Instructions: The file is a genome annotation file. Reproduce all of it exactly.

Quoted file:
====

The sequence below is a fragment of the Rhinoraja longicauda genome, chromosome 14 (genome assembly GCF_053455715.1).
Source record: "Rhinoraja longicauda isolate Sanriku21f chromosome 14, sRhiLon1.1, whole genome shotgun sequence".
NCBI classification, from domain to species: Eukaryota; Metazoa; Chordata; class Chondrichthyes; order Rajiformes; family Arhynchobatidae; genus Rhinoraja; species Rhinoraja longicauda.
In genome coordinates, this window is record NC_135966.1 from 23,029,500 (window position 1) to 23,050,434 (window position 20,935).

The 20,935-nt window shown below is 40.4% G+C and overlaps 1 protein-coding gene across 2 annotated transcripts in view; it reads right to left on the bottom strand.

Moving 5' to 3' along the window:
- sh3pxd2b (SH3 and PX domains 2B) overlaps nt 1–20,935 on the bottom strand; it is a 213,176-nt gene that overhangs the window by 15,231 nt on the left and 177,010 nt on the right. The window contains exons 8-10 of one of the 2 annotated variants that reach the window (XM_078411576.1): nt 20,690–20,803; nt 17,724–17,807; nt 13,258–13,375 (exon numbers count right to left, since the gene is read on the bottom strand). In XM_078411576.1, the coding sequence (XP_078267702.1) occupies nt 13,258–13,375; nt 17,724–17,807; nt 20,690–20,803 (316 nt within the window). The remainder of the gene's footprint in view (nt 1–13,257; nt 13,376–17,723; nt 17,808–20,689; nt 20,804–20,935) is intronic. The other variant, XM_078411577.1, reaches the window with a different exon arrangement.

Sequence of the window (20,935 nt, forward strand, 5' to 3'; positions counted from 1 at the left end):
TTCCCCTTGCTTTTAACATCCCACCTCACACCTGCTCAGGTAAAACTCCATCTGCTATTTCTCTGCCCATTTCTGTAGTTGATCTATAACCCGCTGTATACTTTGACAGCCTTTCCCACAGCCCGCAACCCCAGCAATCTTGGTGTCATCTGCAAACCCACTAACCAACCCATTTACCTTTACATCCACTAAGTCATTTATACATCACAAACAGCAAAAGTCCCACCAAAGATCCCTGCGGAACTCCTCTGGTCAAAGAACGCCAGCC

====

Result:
The sequence below is a fragment of the Rhinoraja longicauda genome, chromosome 14 (genome assembly GCF_053455715.1).
Source record: "Rhinoraja longicauda isolate Sanriku21f chromosome 14, sRhiLon1.1, whole genome shotgun sequence".
NCBI classification, from domain to species: Eukaryota; Metazoa; Chordata; class Chondrichthyes; order Rajiformes; family Arhynchobatidae; genus Rhinoraja; species Rhinoraja longicauda.
In genome coordinates, this window is record NC_135966.1 from 23,029,500 (window position 1) to 23,050,434 (window position 20,935).

The 20,935-nt window shown below is 40.4% G+C and overlaps 1 protein-coding gene across 2 annotated transcripts in view; it reads right to left on the bottom strand.

Moving 5' to 3' along the window:
- sh3pxd2b (SH3 and PX domains 2B) overlaps nt 1–20,935 on the bottom strand; it is a 213,176-nt gene that overhangs the window by 15,231 nt on the left and 177,010 nt on the right. The window contains exons 8-10 of one of the 2 annotated variants that reach the window (XM_078411576.1): nt 20,690–20,803; nt 17,724–17,807; nt 13,258–13,375 (exon numbers count right to left, since the gene is read on the bottom strand). In XM_078411576.1, the coding sequence (XP_078267702.1) occupies nt 13,258–13,375; nt 17,724–17,807; nt 20,690–20,803 (316 nt within the window). The remainder of the gene's footprint in view (nt 1–13,257; nt 13,376–17,723; nt 17,808–20,689; nt 20,804–20,935) is intronic. The other variant, XM_078411577.1, reaches the window with a different exon arrangement.

Sequence of the window (20,935 nt, forward strand, 5' to 3'; positions counted from 1 at the left end):
TTCCCCTTGCTTTTAACATCCCACCTCACACCTGCTCAGGTAAAACTCCATCTGCTATTTCTCTGCCCATTTCTGTAGTTGATCTATAACCCGCTGTATACTTTGACAGCCTTTCCCACAGCCCGCAACCCCAGCAATCTTGGTGTCATCTGCAAACCCACTAACCAACCCATTTACCTTTACATCCACTAAGTCATTTATACATCACAAACAGCAAAAGTCCCACCAAAGATCCCTGCGGAACTCCTCTGGTCAAAGAACGCCAGCC